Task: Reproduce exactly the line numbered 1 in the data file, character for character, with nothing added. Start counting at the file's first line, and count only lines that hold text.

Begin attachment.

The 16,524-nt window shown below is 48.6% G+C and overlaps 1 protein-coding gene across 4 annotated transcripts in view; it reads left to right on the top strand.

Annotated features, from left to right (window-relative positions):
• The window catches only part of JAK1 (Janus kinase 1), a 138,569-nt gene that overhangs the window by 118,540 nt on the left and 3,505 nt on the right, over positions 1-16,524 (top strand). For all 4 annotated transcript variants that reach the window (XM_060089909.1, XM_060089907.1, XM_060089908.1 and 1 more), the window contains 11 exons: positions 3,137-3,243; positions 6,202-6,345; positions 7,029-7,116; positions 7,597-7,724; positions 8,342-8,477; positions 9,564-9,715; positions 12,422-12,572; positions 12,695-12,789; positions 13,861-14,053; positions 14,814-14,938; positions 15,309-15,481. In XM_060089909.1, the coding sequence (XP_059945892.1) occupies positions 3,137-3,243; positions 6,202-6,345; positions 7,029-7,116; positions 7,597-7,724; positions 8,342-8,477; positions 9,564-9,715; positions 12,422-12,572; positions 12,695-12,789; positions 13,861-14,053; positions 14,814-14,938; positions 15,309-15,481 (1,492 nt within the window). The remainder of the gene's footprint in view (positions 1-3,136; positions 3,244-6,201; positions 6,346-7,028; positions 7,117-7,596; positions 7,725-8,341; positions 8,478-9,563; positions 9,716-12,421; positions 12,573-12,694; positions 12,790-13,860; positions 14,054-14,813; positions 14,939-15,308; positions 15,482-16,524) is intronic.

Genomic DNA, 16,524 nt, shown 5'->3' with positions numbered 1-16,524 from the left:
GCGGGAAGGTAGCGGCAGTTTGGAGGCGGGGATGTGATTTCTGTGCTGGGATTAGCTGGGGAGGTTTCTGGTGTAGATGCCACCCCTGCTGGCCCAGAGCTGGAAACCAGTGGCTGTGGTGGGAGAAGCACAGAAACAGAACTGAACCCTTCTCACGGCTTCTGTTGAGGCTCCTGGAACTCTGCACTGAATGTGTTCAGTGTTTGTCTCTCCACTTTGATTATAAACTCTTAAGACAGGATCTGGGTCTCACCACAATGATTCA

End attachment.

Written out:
The 16,524-nt window shown below is 48.6% G+C and overlaps 1 protein-coding gene across 4 annotated transcripts in view; it reads left to right on the top strand.